We all possess things, some more, some less. The typical mindset today is that possession equals wealth. Having more things, having bigger things, having more expensive things, having cooler things is what makes you a wealthy person.
This mirrors our distant past as hunters and gatherers. It can be a burden. In Lean Self thinking, possession is inventory and inventory is waste.
Inventory is the sum of all items you possess.
First of all, you should not take “possession” in the strict sense of the word. Things that are not your own but which you keep are inventory, too. Furthermore, immaterial things you have under your control are inventory. Before I discuss some examples in detail, here is a list of typical inventory items:
- A house or apartment where you live, rented or your own
- Furniture: Cupboard, wardrobe (maybe a walk in wardrobe)
- Everything else in the house: kitchenware, clothes, TV set, food, books
- Kitsch on open surfaces (or in the cupboard)
- Letters and e-mail, either unread, read, or archived
- Items on your to-do list
- Means of transportation: car, bicycle
And so on. Have a look at letters first. Do you have a pile of new and unread letters lying around in your apartment? Do you open letters, read them and then put them in a drawer, without acting upon them? Now assume one of those letters is an invoice.
Chances are, you do not pay invoices directly after opening. One of those may be even about a big sum you need to pay later, because your bank account currently is drained. So far, besides inventory waste, nothing bad has happened. As soon as you put an open letter into a drawer, you create waiting waste. Maybe this is not that big an issue.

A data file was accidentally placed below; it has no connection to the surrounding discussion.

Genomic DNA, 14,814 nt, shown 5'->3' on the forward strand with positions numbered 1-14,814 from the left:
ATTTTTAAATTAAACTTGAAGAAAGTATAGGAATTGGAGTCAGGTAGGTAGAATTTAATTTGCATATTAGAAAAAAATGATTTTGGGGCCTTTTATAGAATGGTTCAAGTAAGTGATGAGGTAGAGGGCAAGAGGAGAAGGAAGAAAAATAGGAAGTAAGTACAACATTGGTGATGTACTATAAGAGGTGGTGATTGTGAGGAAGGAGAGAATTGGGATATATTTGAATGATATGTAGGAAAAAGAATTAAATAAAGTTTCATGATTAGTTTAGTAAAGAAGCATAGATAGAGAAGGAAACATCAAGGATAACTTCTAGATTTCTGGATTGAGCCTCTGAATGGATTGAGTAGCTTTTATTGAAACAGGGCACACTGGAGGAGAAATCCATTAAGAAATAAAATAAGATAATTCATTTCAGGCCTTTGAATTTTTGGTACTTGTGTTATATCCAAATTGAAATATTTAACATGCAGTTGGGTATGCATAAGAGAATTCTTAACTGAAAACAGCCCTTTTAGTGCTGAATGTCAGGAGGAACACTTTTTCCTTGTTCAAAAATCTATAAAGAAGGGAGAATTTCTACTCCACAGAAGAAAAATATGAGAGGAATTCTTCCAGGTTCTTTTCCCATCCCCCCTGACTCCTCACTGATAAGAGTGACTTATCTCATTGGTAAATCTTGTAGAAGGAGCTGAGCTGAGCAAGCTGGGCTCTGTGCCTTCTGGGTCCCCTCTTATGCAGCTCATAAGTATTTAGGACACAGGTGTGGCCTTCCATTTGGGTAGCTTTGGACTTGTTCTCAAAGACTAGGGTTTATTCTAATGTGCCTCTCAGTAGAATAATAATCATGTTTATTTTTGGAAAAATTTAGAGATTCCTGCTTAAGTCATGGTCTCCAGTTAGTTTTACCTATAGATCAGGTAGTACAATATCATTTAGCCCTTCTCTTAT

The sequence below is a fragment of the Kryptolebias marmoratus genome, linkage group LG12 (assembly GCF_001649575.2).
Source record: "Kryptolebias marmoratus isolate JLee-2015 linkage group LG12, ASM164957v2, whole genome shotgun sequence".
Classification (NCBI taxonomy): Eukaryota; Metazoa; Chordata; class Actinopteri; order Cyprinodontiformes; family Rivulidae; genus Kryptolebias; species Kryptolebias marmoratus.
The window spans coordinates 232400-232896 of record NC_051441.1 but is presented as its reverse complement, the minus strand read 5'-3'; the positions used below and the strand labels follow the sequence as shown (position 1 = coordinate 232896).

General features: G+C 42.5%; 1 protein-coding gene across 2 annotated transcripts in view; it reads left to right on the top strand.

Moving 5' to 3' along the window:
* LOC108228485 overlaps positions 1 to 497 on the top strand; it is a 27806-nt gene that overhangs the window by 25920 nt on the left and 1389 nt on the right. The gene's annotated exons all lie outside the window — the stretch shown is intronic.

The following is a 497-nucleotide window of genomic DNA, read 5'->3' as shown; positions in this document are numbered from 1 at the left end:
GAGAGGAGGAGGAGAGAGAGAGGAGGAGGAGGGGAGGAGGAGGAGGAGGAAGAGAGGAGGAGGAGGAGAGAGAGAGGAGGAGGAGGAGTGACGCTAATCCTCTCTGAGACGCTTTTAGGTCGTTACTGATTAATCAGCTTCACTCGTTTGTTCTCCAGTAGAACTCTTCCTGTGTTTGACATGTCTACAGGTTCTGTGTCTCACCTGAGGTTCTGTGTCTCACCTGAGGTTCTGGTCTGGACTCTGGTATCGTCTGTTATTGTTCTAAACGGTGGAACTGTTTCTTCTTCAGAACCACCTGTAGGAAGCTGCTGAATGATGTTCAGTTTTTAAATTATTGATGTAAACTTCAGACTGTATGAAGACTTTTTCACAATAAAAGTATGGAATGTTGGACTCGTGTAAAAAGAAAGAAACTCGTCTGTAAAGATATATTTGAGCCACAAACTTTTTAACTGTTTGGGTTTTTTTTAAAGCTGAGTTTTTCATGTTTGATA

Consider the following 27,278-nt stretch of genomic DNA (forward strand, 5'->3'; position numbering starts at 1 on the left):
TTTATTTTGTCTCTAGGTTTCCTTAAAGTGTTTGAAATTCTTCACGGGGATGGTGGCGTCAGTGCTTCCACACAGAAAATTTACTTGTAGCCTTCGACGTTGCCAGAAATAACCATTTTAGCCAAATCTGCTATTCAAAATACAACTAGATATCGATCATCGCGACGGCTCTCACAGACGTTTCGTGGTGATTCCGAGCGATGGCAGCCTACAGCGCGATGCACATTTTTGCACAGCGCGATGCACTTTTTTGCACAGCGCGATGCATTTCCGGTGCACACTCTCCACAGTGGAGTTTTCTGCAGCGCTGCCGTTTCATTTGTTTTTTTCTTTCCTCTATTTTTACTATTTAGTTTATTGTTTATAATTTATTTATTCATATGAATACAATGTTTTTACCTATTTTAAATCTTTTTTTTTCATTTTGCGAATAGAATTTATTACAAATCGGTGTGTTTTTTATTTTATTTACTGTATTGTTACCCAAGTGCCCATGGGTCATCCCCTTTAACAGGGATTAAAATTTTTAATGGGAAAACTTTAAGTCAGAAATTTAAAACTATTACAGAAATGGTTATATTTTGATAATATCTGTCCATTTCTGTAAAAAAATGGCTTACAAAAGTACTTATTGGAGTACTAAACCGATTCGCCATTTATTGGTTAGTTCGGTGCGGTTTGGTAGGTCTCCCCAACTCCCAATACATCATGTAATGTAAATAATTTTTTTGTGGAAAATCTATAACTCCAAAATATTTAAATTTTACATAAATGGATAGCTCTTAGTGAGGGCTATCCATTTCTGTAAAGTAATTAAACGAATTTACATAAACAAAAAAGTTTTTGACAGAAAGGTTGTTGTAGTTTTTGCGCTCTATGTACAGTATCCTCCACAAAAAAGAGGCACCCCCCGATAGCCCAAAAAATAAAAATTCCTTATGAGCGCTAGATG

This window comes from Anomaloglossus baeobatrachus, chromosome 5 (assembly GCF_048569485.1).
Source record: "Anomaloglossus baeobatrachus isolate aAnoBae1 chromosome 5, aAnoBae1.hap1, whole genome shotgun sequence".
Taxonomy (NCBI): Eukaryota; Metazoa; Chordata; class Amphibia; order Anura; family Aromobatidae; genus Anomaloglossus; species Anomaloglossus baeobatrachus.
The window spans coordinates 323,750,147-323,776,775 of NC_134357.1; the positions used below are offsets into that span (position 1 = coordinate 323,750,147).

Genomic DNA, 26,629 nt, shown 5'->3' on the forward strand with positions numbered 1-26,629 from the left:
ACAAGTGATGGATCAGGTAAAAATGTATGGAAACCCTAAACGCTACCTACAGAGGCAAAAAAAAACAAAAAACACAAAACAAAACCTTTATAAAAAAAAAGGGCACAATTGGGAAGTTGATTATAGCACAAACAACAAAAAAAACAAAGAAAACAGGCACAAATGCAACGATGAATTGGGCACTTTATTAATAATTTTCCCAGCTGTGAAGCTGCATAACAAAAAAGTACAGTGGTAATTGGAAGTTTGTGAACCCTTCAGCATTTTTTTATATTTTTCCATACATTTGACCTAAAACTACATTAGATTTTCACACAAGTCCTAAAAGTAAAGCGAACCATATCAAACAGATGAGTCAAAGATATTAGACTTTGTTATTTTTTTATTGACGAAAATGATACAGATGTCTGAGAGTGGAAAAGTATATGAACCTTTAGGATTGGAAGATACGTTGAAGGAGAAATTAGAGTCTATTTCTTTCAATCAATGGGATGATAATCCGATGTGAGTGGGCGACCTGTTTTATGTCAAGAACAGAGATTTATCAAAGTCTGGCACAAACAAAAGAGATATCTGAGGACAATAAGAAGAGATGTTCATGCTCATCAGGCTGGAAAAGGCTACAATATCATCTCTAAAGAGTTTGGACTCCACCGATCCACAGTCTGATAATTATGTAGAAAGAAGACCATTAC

Some weeks pass. A new letter arrives from the sender of the invoice. You do not open it because you know that it is a reminder. However, instead of even opening, you put it unread into the same drawer, creating more inventory waste and waiting waste. Alas, you still do not pay.
The third letter arrives. This time it is a second reminder, also requiring you to spend a surcharge of some percent for late payment. That’s the damage.
My second example is from my personal experience: When I moved in with my wife years ago, we had a joint book collection of about 250 feet combined thickness, spine to spine. Our yearly buying rate might be something like two or three feet of books. One of our rooms alone was full with my books, plus books everywhere else.
When our son was born, we had to empty the library room to find space for him. (Not a bad reason to look for space 🙂 ) So we rented storage for a large part of our books. We never touched the books in that storage.
When, for some unrelated reasons, the storage was not available any more, we finally did the right thing: we sold about ten large boxes full of books, using an internet service, and threw books away no one wanted. Guess what: still more boxes around us to be really comfortable.
Summing up the damage:
- storage room in the house
- rental fees for external storage
- furniture for the books
- transportation waste (moving the books to the storage space)
One important thing to learn from this example:
Inventory waste begets more inventory waste.
I started to buy e-books some time ago; this is much better.